Its illustrious alumni include six prime ministers and members of the Royal Family, including the Prince of Wales. Yet Trinity, Cambridge's largest college, has been notable by its absence from the top of the university's degree league table of its 29 colleges for more than a decade.
Until now, that is. One in three of its graduates this summer gained firsts, meaning that after 11 years the college has once again won pole position in the Tompkins table.
The table was compiled exclusively for The Independent by Peter Tompkins, himself a Trinity College alumnus who is now a consulting actuary.
This year 600 students graduated from Trinity, around 200 of whom obtained firsts. "It is more difficult for a larger college to top the table," said Mr Tompkins. "Smaller colleges can specialise and keep their average up. It is a considerable achievement and Trinity was quite a way ahead of the other colleges."
Trinity, however, prides itself on its size as "one of its key strengths". "It creates a diverse membership from a wide range of backgrounds and with a broad spectrum of interests," the college said. The number of international students at Trinity is higher than the average for Cambridge as a whole. It achieved 68.83 per cent on the table's ranking. In second place was Emmanuel college with 66.99 per cent.
Trinity was even further ahead with the percentage of firsts its students achieved – 33.4 per cent, compared with second-placed Pembroke's 28.1 per cent in this table. Selwyn College, which was the top college last year, slipped to third place in this year's table with a ranking of 66.91 per cent.
Trinity College was founded in 1546 by Henry VIII and has kept up royal traditions ever since. Among royalty educated at the college are King Edward VII, King George VI and the Prince of Wales. It boasts on its website: "Princes, spies, poets and prime ministers have been taught here."
Other famous alumni include Francis Bacon, Isaac Newton, Alfred Tennyson and Bertrand Russell.
Foreign dignitaries among the former students at the college include Rajiv Gandhi, a former prime minister of India. The six prime ministers educated at Trinity include Spencer Perceval, the only British prime minister to be assassinated – he was shot dead in the House of Commons. The most recent was Stanley Baldwin, Conservative Prime Minister from 1924-29 and 1935-37.
Trinity has been described in The Push Guide to Which University 2005 as "arguably the grandest Cambridge college". There is a story, now dismissed as apocryphal, that it is possible to walk from Cambridge to Oxford on land owned by Trinity. Despite the challenge to this report, Trinity is one of the largest landowners among the Cambridge colleges.
Another of Trinity's claims to fame is that it is cited as the inventor of an English – and less sweet – version of crème brûlée, known as "Trinity burnt cream". It was first introduced at Trinity's high table in 1879.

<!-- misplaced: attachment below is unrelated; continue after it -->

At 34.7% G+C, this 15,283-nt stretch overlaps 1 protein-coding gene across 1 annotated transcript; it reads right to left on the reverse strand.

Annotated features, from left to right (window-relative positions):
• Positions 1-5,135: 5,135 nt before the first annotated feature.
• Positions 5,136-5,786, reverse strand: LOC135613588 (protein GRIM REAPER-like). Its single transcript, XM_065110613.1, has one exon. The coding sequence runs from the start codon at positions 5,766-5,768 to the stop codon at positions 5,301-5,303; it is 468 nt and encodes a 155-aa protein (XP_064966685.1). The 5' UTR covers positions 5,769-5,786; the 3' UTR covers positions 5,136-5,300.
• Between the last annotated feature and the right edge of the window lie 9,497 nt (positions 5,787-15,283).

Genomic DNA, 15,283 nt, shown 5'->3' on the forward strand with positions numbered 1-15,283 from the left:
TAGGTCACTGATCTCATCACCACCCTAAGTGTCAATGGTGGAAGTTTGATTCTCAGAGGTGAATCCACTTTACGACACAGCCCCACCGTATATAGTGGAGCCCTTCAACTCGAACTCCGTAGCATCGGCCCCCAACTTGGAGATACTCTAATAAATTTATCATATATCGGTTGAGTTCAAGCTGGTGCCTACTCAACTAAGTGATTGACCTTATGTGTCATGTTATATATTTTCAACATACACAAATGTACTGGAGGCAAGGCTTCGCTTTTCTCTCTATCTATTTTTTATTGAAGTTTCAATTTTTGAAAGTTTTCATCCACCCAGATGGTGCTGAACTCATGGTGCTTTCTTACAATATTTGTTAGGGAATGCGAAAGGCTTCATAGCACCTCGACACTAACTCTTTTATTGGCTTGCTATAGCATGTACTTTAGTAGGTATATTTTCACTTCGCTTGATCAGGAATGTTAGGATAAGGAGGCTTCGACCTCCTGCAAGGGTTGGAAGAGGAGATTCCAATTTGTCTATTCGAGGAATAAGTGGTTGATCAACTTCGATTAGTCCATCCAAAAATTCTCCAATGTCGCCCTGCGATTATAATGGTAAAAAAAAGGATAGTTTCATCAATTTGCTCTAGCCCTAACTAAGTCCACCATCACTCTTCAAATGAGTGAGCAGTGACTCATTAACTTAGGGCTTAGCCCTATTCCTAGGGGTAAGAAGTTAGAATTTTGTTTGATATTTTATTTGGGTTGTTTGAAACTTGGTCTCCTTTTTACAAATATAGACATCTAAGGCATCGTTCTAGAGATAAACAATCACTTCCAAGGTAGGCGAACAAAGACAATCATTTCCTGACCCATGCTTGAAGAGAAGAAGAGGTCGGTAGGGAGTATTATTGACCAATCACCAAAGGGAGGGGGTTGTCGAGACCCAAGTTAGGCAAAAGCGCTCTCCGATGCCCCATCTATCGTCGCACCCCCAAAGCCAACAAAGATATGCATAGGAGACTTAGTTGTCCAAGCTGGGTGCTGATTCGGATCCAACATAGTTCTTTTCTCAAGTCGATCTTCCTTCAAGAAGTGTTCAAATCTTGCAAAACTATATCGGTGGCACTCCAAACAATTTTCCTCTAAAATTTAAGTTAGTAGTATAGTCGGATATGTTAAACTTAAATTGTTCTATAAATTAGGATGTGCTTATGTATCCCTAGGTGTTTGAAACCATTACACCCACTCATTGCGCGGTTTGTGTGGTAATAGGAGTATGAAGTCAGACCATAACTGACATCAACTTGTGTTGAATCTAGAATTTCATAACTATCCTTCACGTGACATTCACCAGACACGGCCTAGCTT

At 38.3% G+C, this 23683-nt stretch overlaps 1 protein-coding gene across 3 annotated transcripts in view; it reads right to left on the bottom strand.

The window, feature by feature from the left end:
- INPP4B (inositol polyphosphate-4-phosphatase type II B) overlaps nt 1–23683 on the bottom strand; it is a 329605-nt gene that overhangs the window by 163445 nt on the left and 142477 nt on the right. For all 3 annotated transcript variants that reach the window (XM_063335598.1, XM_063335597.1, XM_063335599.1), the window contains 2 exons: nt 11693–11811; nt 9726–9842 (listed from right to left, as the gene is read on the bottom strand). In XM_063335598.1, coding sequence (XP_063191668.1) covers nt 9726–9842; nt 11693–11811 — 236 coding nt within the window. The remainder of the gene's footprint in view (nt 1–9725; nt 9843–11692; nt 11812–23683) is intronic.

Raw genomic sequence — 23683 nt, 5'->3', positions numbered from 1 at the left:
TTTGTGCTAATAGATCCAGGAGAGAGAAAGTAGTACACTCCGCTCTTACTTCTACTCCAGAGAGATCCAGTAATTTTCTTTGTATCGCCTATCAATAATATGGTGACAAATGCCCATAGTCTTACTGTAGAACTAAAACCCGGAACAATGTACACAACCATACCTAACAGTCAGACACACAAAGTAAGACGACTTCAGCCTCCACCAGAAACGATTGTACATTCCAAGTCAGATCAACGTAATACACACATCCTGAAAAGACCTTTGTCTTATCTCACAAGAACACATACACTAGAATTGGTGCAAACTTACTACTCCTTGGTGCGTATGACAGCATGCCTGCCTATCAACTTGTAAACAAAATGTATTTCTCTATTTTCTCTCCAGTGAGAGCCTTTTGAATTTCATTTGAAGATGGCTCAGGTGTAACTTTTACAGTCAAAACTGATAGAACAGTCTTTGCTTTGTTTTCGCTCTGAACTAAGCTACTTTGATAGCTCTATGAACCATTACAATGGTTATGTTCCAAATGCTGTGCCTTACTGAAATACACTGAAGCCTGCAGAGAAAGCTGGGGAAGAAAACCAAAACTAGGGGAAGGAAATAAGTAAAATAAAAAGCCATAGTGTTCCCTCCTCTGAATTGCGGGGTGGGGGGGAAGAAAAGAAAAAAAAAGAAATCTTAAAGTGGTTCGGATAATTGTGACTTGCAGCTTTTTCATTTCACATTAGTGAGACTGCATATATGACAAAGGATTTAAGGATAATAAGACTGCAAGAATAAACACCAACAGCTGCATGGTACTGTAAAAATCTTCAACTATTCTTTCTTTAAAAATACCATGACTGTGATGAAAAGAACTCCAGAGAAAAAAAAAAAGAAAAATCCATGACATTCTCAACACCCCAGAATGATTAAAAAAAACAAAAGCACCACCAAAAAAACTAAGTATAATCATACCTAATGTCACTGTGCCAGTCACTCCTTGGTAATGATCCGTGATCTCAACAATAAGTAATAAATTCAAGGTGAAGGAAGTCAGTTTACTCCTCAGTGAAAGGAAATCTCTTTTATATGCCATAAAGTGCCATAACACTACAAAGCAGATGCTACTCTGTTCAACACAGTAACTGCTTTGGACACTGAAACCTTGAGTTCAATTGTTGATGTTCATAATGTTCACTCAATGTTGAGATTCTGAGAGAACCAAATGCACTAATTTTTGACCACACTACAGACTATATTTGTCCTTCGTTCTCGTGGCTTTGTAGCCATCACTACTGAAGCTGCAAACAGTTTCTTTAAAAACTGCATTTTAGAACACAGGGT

In this year's table, the biggest faller was Sidney Sussex College, which fell from 14th to 22nd place, with just 14.4 per cent of its graduates gaining a first this year.
Top of the pile: The story of Trinity
*Founded by Henry VIII in 1546, by the merger of two existing colleges: Michaelhouse (founded by Hervey de Stanton in 1324), and King's Hall (established by Edward II in 1317 and refounded by Edward III in 1337).
*More members than any other college in Cambridge or Oxford, with 700 undergraduates, 430 graduates, and more than 160 fellows.
*The wealthiest Oxbridge college with an independent financial endowment of £621m.
*Seen as the most aristocratic of the Cambridge colleges, it has been the academic institution of choice for the Royal Family.
*Members have won 31 Nobel prizes (of the 83 Nobel prizes awarded to members of Cambridge University), four Fields medals (mathematics), one Abel prize (mathematics) and two Templeton prizes (religion).
*Alumni include princes, spies, poets and prime ministers. Perhaps its two most distinguished are Isaac Newton, pictured, and Ludwig Wittgenstein.
*The first formal version of the rules of football, known as the Cambridge rules, was drawn up at Trinity in 1848.
Tompkins table 2009
The Tompkins Table allocates 100% score for candidates ranked with a first, 60% for those with a 2-1, 40% for a 2-2 and 20% for a third.
The biggest fall this year was by Sidney Sussex, significantly down from 14th to 22nd. Otherwise, most moves were fairly modest.
The table, which analyses results from all 29 colleges entering students for BA exams, has been compiled since 1981 by Peter Tompkins, a consulting actuary who studied at Trinity College.
|4 (4)||Gonville & Caius||66.85%||26.30%|
|5 (11)||St. Catharine's||66.58%||27.10%|
|9 (15)||Trinity Hall||65.03%||22.90%|
|10 (9)||Corpus Christi||64.88%||22.00%|
|14 (20)||St. John's||63.51%||21.20%|
|22 (14)||Sidney Sussex||60.75%||14.40%|
|23 (23)||New Hall||60.30%||15.70%|
|26 (26)||Hughes Hall||56.30%||16.70%|
|28 (29)||St Edmund's||52.96%||9.40%|
|29 (28)||Lucy Cavendish||52.90%||6.70%|